UN Secretary-General Ban Ki-moon and UQ graduate Shea Spierings. Credit: The UN
UN Secretary-General Ban Ki-moon and UQ graduate Shea Spierings. Credit: The UN
11 November 2015

From concreter to Australian Youth Representative to the United Nations, University of Queensland graduate Shea Spierings is on a mission to help improve education prospects for young Australians.

Mr Spierings has just returned from New York, where he delivered the Australian Statement on Youth Issues to the United Nations (UN) General Assembly – urging nations to place education at the top of their policy agendas.

The Bachelor of Arts graduate said his consultations with thousands of Australian youth had revealed their key concerns were education, employment prospects, substance abuse, racism and discrimination, and gender inequality.

 “Having a diverse work history has proved invaluable when engaging with the youth of today, who come from a variety of backgrounds and possess a variety of lived experiences and aspirations,” he said.

“I was working as a concreter and steel fixer, then as a security guard before I started my degree at UQ.

“While at UQ, I realised that I could easily align my passion for social justice with my interest in political science and empower myself to become an agent for social change.

“The UN role has given me the opportunity to make Australian youth more visible in Australian society and the rest of the world.”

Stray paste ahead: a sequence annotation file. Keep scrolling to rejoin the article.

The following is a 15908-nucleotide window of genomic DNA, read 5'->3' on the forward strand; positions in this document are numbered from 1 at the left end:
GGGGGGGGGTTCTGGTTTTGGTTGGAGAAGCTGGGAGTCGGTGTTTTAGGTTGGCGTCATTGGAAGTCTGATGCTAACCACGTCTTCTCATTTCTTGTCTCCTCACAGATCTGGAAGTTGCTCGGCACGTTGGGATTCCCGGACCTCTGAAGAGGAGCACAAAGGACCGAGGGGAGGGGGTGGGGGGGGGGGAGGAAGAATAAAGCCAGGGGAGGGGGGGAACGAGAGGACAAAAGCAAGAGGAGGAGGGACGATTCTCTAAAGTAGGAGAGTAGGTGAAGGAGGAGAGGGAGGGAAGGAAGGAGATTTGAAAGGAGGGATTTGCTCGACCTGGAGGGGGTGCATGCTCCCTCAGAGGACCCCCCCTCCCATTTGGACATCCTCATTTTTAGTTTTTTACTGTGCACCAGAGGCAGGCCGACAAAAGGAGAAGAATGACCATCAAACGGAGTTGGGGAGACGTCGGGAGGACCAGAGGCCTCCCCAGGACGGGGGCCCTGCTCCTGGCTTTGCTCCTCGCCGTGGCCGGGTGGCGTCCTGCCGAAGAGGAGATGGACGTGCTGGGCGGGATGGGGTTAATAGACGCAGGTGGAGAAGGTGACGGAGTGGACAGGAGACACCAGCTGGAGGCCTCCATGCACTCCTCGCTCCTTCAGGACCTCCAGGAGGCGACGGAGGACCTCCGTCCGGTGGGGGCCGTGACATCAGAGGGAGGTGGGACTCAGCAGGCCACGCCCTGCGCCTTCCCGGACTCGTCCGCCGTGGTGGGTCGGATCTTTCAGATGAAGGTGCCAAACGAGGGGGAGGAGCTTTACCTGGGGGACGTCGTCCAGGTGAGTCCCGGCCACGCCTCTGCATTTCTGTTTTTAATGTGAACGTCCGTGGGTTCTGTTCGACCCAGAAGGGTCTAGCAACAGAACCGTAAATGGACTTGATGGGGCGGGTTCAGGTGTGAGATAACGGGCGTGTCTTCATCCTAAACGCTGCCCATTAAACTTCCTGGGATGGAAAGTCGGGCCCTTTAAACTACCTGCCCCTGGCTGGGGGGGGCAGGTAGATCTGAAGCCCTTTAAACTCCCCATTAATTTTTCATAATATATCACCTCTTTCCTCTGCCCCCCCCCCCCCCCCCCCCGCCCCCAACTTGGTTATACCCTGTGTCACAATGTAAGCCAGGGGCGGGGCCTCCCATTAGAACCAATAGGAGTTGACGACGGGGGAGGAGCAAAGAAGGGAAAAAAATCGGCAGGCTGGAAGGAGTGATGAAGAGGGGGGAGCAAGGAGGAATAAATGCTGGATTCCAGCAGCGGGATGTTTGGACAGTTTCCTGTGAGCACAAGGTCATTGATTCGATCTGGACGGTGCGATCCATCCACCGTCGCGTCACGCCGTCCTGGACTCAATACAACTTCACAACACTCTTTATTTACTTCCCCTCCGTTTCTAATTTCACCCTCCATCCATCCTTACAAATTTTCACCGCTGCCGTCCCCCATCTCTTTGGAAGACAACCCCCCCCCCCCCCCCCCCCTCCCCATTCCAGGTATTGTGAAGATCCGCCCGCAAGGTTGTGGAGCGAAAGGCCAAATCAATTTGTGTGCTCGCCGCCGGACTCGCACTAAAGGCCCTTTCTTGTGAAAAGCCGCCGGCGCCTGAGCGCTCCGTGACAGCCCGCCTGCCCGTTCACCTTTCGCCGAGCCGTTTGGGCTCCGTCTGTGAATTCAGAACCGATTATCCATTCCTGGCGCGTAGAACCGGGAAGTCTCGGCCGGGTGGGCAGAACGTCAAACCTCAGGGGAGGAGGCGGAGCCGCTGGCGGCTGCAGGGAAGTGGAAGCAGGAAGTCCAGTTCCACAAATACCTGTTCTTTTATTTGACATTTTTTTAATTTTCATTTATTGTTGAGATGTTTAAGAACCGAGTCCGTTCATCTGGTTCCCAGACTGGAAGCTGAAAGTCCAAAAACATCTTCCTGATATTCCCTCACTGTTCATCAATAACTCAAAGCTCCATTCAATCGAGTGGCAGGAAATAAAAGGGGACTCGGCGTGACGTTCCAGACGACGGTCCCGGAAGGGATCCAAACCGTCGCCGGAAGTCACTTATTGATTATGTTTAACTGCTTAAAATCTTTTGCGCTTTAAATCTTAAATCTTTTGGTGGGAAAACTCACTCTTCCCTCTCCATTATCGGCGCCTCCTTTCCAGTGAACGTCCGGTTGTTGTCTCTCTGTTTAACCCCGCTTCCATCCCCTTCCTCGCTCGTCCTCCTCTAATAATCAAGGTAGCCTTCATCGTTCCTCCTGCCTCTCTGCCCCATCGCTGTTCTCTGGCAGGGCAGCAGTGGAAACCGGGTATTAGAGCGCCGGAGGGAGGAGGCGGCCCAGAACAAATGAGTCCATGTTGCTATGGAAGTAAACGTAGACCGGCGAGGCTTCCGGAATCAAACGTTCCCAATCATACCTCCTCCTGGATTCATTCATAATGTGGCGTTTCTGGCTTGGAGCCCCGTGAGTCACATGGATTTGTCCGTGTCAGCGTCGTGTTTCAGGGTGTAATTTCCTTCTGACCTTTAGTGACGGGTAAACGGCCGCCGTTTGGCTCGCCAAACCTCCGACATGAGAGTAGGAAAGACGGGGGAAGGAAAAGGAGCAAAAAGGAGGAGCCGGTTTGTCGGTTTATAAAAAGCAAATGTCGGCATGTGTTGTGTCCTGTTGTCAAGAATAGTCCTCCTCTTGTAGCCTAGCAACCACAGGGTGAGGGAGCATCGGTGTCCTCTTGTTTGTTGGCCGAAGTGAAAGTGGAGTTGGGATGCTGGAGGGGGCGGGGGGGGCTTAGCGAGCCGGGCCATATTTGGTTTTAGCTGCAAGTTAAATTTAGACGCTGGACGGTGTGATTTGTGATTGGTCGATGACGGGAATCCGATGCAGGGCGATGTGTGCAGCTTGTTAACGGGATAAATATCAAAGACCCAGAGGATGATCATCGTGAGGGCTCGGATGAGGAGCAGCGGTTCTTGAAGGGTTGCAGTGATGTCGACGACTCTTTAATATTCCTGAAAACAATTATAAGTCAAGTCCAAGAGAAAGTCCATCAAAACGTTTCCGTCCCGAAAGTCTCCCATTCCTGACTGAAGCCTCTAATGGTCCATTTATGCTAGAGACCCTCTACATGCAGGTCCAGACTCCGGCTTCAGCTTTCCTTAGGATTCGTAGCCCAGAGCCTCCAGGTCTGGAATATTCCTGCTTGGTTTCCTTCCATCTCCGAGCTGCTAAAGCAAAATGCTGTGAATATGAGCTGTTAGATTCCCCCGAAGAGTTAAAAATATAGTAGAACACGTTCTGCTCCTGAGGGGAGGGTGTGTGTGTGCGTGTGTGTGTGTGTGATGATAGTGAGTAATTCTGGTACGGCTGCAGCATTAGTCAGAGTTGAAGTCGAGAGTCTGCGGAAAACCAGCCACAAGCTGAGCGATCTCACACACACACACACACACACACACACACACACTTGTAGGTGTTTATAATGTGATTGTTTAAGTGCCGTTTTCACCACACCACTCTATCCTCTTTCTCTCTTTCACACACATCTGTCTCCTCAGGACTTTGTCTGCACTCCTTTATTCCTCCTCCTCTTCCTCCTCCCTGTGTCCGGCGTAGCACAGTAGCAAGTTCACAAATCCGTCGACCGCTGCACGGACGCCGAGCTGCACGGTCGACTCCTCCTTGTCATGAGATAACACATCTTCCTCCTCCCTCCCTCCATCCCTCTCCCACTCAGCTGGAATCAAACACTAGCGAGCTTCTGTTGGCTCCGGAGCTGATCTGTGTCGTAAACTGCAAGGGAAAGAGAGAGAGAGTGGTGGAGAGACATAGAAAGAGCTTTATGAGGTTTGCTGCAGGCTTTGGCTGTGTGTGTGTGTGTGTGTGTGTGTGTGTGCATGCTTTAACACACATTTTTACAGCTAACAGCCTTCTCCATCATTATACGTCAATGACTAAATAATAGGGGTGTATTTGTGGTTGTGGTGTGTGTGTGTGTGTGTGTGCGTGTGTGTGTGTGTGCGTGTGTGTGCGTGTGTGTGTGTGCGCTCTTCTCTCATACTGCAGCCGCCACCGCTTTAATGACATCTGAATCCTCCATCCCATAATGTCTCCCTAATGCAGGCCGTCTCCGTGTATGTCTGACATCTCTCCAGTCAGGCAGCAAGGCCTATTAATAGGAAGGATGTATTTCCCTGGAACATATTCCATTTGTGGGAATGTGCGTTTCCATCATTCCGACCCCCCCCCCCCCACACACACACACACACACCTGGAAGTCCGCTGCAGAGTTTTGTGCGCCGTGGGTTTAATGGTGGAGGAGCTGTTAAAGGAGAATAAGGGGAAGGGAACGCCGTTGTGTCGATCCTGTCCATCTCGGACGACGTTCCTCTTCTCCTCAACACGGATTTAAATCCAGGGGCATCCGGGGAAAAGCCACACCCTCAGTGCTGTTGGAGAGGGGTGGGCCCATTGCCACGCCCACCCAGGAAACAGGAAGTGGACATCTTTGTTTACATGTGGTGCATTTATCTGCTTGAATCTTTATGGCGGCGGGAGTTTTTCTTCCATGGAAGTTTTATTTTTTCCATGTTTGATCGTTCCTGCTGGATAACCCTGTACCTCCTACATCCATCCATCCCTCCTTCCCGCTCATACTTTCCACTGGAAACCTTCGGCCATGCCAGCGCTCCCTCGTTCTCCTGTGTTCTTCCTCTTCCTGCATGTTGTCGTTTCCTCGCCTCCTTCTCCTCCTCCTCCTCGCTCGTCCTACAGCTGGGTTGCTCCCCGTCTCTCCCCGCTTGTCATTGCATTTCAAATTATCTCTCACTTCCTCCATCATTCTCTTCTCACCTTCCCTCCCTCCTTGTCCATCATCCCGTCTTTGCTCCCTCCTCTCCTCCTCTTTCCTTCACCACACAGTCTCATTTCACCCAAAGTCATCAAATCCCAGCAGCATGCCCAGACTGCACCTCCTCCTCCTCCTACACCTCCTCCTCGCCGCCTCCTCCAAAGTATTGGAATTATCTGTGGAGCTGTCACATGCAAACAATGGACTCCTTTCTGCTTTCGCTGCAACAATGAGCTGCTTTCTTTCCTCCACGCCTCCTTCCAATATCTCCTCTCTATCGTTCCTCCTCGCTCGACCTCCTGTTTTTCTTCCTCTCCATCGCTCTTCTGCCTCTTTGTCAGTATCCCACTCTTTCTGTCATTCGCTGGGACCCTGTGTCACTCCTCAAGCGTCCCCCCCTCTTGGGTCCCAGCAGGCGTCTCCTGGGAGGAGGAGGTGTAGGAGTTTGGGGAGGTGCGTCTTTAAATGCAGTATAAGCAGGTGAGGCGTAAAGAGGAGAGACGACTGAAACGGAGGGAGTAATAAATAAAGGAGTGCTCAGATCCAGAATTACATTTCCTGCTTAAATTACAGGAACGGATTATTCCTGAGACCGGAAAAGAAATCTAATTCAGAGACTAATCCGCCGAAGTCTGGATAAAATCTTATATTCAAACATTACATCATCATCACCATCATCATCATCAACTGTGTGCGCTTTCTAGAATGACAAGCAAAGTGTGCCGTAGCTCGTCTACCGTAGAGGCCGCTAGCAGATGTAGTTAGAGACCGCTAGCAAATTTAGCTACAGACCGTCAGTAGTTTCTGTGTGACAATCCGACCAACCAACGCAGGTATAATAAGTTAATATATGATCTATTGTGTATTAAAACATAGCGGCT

In his address, Mr Spierings outlined the role of education in ensuring Australian society remained peaceful, tolerant and inclusive.

He said Australian youth were resilient and determined, and that he would continue to encourage support for youth-led initiatives and programs that seek to address seemingly intractable social issues.

“The perspectives and experiences of youth need to be incorporated into future policy-making processes if we hope to address many of the social issues currently facing Australian society.”

Mr Spierings is now developing policy recommendations to be delivered to the Australian Department of Foreign Affairs and published online in December.

Mr Spierings was also one of 193 young people from around the world, including Nobel Laureate Malala Yousefzai, to attend the Opening Ceremony of the UN Sustainable Development Summit, where His Holiness Pope Francis delivered an historic address to the UN.

See earlier reports on Shea Spierings here. Watch a video of Mr Spierings’ address to the UN.

Media: Shea Spierings, shea.spierings@unyouth.org.au; Caroline Bird, UQ Communications,c.bird1@uq.edu.au07 3365 1130.